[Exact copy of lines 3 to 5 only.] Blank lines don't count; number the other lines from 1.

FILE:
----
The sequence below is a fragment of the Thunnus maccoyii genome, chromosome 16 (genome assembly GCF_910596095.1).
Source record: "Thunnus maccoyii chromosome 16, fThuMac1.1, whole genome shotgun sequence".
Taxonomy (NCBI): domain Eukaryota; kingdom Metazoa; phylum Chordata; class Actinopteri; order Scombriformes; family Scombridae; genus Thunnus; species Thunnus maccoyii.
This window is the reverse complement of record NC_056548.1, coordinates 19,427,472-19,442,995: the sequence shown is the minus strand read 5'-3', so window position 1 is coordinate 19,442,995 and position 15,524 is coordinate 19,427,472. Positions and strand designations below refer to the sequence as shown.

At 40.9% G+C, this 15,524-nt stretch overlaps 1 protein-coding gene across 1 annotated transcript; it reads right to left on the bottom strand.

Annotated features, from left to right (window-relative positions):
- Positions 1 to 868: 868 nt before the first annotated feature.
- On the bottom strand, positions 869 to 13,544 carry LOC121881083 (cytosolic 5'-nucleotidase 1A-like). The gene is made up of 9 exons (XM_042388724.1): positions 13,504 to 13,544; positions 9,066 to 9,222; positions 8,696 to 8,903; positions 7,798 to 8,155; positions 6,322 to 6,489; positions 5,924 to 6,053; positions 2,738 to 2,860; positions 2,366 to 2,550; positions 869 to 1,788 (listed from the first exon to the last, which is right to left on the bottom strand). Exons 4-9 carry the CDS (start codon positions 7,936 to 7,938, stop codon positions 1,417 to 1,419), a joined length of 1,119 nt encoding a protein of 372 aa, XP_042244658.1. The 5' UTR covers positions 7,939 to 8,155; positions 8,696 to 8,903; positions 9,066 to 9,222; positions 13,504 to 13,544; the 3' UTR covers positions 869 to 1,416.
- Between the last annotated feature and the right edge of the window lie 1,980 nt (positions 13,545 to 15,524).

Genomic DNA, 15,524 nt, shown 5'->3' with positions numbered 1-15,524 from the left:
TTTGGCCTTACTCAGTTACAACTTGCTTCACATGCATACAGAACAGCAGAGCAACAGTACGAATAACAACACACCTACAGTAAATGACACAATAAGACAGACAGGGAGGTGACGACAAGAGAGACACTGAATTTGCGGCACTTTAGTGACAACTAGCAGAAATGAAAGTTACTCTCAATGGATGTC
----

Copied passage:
Taxonomy (NCBI): domain Eukaryota; kingdom Metazoa; phylum Chordata; class Actinopteri; order Scombriformes; family Scombridae; genus Thunnus; species Thunnus maccoyii.
This window is the reverse complement of record NC_056548.1, coordinates 19,427,472-19,442,995: the sequence shown is the minus strand read 5'-3', so window position 1 is coordinate 19,442,995 and position 15,524 is coordinate 19,427,472. Positions and strand designations below refer to the sequence as shown.

At 40.9% G+C, this 15,524-nt stretch overlaps 1 protein-coding gene across 1 annotated transcript; it reads right to left on the bottom strand.